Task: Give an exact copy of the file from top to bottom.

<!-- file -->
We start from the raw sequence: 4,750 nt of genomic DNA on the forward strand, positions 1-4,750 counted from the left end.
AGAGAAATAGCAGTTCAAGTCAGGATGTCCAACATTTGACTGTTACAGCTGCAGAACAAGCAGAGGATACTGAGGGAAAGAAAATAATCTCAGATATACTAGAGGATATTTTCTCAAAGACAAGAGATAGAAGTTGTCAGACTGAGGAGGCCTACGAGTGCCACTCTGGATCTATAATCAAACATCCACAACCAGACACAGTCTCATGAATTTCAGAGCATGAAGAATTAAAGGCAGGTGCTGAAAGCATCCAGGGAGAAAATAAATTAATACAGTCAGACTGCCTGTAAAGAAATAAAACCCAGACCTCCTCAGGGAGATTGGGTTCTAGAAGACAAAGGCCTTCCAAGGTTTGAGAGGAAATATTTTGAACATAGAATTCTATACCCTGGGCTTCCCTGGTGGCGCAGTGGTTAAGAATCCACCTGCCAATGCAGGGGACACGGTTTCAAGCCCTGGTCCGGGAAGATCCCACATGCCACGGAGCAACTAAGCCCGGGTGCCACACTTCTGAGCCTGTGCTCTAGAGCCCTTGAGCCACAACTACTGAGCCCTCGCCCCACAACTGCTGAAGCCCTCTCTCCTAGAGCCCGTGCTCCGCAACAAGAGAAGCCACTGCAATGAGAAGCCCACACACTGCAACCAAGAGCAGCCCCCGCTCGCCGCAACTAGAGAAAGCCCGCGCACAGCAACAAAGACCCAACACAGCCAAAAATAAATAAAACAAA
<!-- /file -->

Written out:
We start from the raw sequence: 4,750 nt of genomic DNA on the forward strand, positions 1-4,750 counted from the left end.
AGAGAAATAGCAGTTCAAGTCAGGATGTCCAACATTTGACTGTTACAGCTGCAGAACAAGCAGAGGATACTGAGGGAAAGAAAATAATCTCAGATATACTAGAGGATATTTTCTCAAAGACAAGAGATAGAAGTTGTCAGACTGAGGAGGCCTACGAGTGCCACTCTGGATCTATAATCAAACATCCACAACCAGACACAGTCTCATGAATTTCAGAGCATGAAGAATTAAAGGCAGGTGCTGAAAGCATCCAGGGAGAAAATAAATTAATACAGTCAGACTGCCTGTAAAGAAATAAAACCCAGACCTCCTCAGGGAGATTGGGTTCTAGAAGACAAAGGCCTTCCAAGGTTTGAGAGGAAATATTTTGAACATAGAATTCTATACCCTGGGCTTCCCTGGTGGCGCAGTGGTTAAGAATCCACCTGCCAATGCAGGGGACACGGTTTCAAGCCCTGGTCCGGGAAGATCCCACATGCCACGGAGCAACTAAGCCCGGGTGCCACACTTCTGAGCCTGTGCTCTAGAGCCCTTGAGCCACAACTACTGAGCCCTCGCCCCACAACTGCTGAAGCCCTCTCTCCTAGAGCCCGTGCTCCGCAACAAGAGAAGCCACTGCAATGAGAAGCCCACACACTGCAACCAAGAGCAGCCCCCGCTCGCCGCAACTAGAGAAAGCCCGCGCACAGCAACAAAGACCCAACACAGCCAAAAATAAATAAAACAAA